Monday, July 02, 2007

Surf's Up--the Wine

Penguins. They're everywhere this summer. On the big screen. Even on wine bottles.

The folks at Little Penguin sent me a press sample bottle of this summer's special release wine, a blend of Chardonnay and Riesling that is designed to be a simple summer white. If you needed a clue about its contents, the surfing penguin on the label has pretty much captured its essence. It's all about relatively mindless summer fun--and there's nothing wrong with that.

The 2006 Little Penguin "Summer White" ($7.99; between $6.50 and $8.5o from many merchants) is made of an unorthodox blend of chardonnay and riesling. I honestly couldn't figure out what they were going for here, but when I opened it I think I understood: this is the white wine answer to shiraz-viognier. The chardonnay provides the body, Granny Smith apple aromas and flavors, and a vanillin tinge. The riesling provides flowery aromatics and a softness that lightens up the heavier chardonnay texture. If you like simple chardonnays, this wine is priced right and is not loaded down with artificial tasting oak. It is also fairly true to the varietal characteristics of both wines that went into it, so I give it good QPR.

The Little Penguin Summer White is a wine that tastes mostly of chardonnay--with a summery whiff of flowers that helps the wine go down smoothly and easily. This is not a wine to ponder. It is a wine to take to a picnic, to have with crab cakes under an umbrella by the beach, or pop open with some simple grilled chicken. Oddly enough, to do so you will need a corkscrew since this was bottled with a synthetic cork rather than a more sensible screwcap. Too bad, because the folks at Little Penguin missed a perfect opportunity to match form, function, and message there.


JB said...

I have to say I'm skeptical of any wine that uses cute animals on its label. However, the varietal combo isn't as obscure as you might think. We carry a chard/riesling from the Langhe region of Italy that is quite intriguing. It's from a cool climate and I think the riesling helps the chard which wouldn't otherwise perform on its own in such an environment.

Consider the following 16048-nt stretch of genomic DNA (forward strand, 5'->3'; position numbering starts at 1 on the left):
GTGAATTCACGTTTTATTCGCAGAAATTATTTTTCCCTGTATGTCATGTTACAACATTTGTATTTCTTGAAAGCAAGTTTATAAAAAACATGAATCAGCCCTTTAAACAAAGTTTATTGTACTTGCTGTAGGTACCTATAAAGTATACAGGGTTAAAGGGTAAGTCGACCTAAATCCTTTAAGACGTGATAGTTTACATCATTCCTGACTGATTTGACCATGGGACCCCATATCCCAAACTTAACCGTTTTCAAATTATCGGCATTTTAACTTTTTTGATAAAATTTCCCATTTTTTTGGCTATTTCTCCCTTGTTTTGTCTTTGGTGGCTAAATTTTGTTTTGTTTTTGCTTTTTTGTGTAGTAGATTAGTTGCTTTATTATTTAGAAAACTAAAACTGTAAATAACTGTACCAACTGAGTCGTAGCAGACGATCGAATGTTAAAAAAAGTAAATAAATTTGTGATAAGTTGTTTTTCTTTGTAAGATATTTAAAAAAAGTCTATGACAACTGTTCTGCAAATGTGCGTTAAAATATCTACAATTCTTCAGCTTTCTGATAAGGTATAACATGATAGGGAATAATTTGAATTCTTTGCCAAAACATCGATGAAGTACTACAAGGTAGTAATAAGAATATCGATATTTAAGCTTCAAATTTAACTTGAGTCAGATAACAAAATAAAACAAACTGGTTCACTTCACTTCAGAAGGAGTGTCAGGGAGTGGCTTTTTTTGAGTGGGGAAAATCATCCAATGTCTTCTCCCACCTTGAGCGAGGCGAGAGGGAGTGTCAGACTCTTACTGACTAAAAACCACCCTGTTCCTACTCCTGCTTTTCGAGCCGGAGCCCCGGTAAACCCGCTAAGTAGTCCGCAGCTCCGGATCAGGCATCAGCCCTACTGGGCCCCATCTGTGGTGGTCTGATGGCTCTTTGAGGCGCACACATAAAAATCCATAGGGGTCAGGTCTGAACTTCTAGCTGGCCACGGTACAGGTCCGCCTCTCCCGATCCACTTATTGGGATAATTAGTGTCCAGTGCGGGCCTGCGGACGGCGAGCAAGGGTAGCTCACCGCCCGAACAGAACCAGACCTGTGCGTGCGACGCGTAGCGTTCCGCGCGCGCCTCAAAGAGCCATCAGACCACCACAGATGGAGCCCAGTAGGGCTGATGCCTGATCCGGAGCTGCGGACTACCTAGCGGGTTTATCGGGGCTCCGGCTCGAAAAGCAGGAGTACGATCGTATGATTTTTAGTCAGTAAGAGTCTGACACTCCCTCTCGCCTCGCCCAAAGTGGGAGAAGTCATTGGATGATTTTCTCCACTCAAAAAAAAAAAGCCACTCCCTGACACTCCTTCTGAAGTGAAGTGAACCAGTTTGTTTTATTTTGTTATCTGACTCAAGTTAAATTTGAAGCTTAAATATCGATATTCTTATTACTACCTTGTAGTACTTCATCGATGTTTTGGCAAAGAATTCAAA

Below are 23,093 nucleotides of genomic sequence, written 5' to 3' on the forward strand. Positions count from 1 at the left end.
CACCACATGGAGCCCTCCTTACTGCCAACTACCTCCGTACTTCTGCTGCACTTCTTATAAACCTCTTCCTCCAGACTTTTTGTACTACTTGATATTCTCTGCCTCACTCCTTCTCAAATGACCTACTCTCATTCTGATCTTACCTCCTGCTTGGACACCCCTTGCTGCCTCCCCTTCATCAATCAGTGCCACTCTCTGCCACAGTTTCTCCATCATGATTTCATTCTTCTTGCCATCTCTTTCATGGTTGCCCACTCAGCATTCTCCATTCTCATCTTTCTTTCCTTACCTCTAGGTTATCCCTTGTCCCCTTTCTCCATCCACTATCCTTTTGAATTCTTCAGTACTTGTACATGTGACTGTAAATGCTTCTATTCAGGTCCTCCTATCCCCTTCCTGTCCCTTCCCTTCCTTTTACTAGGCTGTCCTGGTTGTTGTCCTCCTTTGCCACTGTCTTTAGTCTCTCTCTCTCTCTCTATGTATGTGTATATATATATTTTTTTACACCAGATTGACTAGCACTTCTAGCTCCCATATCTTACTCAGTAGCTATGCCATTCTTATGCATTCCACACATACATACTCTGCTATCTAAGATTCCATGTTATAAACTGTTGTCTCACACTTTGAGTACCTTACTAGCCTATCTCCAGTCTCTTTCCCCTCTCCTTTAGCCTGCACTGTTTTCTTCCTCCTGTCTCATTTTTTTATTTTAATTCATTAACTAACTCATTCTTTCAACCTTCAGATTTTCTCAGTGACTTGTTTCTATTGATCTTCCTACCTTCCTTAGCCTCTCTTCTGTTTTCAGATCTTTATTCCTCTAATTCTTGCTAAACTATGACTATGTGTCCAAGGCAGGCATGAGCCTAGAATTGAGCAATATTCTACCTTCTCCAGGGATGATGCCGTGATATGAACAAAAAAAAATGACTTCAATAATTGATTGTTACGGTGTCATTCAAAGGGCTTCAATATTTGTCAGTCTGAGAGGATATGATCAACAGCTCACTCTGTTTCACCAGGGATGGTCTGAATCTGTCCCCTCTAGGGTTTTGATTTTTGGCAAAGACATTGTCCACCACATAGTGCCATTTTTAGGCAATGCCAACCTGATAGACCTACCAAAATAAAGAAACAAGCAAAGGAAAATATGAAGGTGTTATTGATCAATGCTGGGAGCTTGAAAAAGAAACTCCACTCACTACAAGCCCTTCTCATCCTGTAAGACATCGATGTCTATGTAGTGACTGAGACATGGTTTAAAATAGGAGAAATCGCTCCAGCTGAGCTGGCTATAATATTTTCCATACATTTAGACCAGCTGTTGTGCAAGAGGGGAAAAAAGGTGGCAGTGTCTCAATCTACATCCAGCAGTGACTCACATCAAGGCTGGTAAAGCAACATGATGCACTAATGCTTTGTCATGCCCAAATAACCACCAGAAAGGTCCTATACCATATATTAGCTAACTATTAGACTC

Dr. Debs said...

Well, I've had LP wines before and have been pleasantly surprised. They are cheap and easy to find, and as I said perfect for picnics. I guess what I was trying to say was why would you put riesling with an Aussie chard? I can see it in the Langhe, but I think the opposite is going on here: the riesling is added to lighten up what might be an over the top chard.

Neal said...

Chateau Grand Traverse has an aged in stainless Chardonnay that tastes nearly like a good German Kabinett. Amazing what can be done when you don’t oak it! Unfortunately heavy oaking is in vogue these days and ruins what otherwise is a very fruity tasting grape. Not that I’m advocating non-oaked Chards, but overdoing (or undoing) anything is almost always a bad thing.

It's nice to see vintners step outside of the "rules" now and then. So depending on each wines own characteristics, you could indeed produce a very nice blend.

Dr. Debs said...

Welcome, Neal. I've never had a chardonnay that remotely tasted like a kabinett, but then I don't drink much old world chardonnay since we are awash in the California and Australian stuff here. I couldn't agree more with about the tragic effects of over-oaking wines (especially chardonnay, but not only chardonnay). And blends--I like them more and more these days, and think that people who see them as lesser wines than single varietal bottlings are missing out on a whole lot of fun!

MrTaz said...

Hi Debs,
Do comments for such old posts still reach you?
I spotted this wine on sale last night for $3.99! I thought I remembered you liking it, so I picked up a bottle. Ok, so it's not summer (going down to the 20's tonight). I guess they want to move out their stock.
What do you think about pairing this with Thai food tonight?

Dr. Debs said...

Mr. Taz, I'm not sure about the Thai. This was pretty chardonnay-ish. Maybe KFC would be better. But I'll enjoy hearing your experience!

MrTaz said...

To us it was only slightly "chardonnay-ish". Much lighter than a typical Aussie or Cali chard, and no noticeable oak. So, we all felt it was simple and pleasant enough -- it neither enhanced nor detracted from the Thai meal. It would have hurt to pay $8 for this, but at $4, it was better than 3 Buck Chuck (for us Easterners). I think you're right. It would be better with KFC or ice cold with a summer picnic.

Dr. Debs said...

Mr. Taz, I'm glad it wasn't too bad with the meal. Perfectly fine, I think, but probably not a wine that you would seek out. And definitely better in summer, well chilled.